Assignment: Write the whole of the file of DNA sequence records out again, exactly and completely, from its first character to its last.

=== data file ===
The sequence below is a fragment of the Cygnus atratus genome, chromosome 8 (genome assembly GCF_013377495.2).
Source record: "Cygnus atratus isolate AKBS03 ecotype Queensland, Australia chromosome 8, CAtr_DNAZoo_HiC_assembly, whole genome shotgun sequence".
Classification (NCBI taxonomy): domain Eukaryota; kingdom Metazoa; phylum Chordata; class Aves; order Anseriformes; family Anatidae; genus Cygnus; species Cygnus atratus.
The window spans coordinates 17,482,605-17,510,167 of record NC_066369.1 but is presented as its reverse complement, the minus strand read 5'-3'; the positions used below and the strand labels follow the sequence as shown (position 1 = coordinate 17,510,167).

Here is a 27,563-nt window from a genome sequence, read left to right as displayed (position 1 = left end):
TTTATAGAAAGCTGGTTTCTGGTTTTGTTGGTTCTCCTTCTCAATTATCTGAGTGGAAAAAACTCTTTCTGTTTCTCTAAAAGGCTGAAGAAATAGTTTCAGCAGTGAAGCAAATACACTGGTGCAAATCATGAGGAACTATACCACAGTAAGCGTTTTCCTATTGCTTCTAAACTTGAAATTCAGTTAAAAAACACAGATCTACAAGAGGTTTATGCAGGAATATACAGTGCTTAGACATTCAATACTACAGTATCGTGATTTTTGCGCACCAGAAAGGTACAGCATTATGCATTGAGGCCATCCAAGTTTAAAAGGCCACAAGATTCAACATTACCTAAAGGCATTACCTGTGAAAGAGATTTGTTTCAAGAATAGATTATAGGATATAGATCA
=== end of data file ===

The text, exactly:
The sequence below is a fragment of the Cygnus atratus genome, chromosome 8 (genome assembly GCF_013377495.2).
Source record: "Cygnus atratus isolate AKBS03 ecotype Queensland, Australia chromosome 8, CAtr_DNAZoo_HiC_assembly, whole genome shotgun sequence".
Classification (NCBI taxonomy): domain Eukaryota; kingdom Metazoa; phylum Chordata; class Aves; order Anseriformes; family Anatidae; genus Cygnus; species Cygnus atratus.
The window spans coordinates 17,482,605-17,510,167 of record NC_066369.1 but is presented as its reverse complement, the minus strand read 5'-3'; the positions used below and the strand labels follow the sequence as shown (position 1 = coordinate 17,510,167).

Here is a 27,563-nt window from a genome sequence, read left to right as displayed (position 1 = left end):
TTTATAGAAAGCTGGTTTCTGGTTTTGTTGGTTCTCCTTCTCAATTATCTGAGTGGAAAAAACTCTTTCTGTTTCTCTAAAAGGCTGAAGAAATAGTTTCAGCAGTGAAGCAAATACACTGGTGCAAATCATGAGGAACTATACCACAGTAAGCGTTTTCCTATTGCTTCTAAACTTGAAATTCAGTTAAAAAACACAGATCTACAAGAGGTTTATGCAGGAATATACAGTGCTTAGACATTCAATACTACAGTATCGTGATTTTTGCGCACCAGAAAGGTACAGCATTATGCATTGAGGCCATCCAAGTTTAAAAGGCCACAAGATTCAACATTACCTAAAGGCATTACCTGTGAAAGAGATTTGTTTCAAGAATAGATTATAGGATATAGATCA